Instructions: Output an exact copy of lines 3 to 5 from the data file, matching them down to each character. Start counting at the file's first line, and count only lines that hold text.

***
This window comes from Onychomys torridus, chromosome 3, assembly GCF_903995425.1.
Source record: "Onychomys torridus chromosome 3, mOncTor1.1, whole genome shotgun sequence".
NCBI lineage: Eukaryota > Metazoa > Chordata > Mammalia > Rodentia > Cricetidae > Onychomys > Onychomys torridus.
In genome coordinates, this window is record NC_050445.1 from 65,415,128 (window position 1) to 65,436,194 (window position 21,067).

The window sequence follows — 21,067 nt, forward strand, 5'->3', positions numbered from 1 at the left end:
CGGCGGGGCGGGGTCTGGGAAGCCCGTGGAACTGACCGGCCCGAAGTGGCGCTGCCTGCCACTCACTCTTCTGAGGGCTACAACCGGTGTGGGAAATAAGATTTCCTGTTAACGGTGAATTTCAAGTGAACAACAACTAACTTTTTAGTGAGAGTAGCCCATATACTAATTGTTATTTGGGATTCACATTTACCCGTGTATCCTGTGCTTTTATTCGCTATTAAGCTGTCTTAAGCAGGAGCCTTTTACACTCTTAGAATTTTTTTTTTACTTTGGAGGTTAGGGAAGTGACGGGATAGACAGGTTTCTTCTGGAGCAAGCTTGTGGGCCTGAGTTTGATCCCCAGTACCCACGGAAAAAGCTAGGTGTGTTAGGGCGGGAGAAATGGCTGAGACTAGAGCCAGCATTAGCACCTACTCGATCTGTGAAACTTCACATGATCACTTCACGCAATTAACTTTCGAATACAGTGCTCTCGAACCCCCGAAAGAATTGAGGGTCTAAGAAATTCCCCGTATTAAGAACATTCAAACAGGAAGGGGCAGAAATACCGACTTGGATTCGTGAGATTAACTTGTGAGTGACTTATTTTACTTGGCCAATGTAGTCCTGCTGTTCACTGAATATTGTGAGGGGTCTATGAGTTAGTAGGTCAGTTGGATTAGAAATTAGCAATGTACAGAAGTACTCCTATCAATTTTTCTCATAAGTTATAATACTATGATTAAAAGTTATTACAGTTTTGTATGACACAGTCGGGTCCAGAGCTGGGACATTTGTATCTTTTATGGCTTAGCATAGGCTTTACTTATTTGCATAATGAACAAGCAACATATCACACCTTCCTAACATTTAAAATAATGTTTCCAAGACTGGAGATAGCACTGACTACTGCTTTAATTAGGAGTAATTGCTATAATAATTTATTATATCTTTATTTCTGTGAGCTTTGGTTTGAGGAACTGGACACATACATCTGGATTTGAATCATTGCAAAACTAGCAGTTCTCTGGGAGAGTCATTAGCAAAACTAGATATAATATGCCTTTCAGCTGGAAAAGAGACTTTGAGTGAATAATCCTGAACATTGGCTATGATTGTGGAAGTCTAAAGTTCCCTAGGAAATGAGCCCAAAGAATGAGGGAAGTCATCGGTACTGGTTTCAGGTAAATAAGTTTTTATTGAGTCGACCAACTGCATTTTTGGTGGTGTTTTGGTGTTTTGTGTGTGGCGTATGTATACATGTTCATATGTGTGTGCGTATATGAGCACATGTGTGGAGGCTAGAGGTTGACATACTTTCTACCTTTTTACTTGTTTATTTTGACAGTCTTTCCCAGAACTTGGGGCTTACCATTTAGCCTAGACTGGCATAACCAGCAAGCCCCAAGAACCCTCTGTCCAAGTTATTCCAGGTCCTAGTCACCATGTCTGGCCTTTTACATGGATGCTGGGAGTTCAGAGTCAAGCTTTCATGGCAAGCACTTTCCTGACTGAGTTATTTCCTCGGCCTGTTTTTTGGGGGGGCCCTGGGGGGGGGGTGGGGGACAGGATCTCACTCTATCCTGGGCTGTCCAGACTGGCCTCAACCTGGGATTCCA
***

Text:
NCBI lineage: Eukaryota > Metazoa > Chordata > Mammalia > Rodentia > Cricetidae > Onychomys > Onychomys torridus.
In genome coordinates, this window is record NC_050445.1 from 65,415,128 (window position 1) to 65,436,194 (window position 21,067).

The window sequence follows — 21,067 nt, forward strand, 5'->3', positions numbered from 1 at the left end: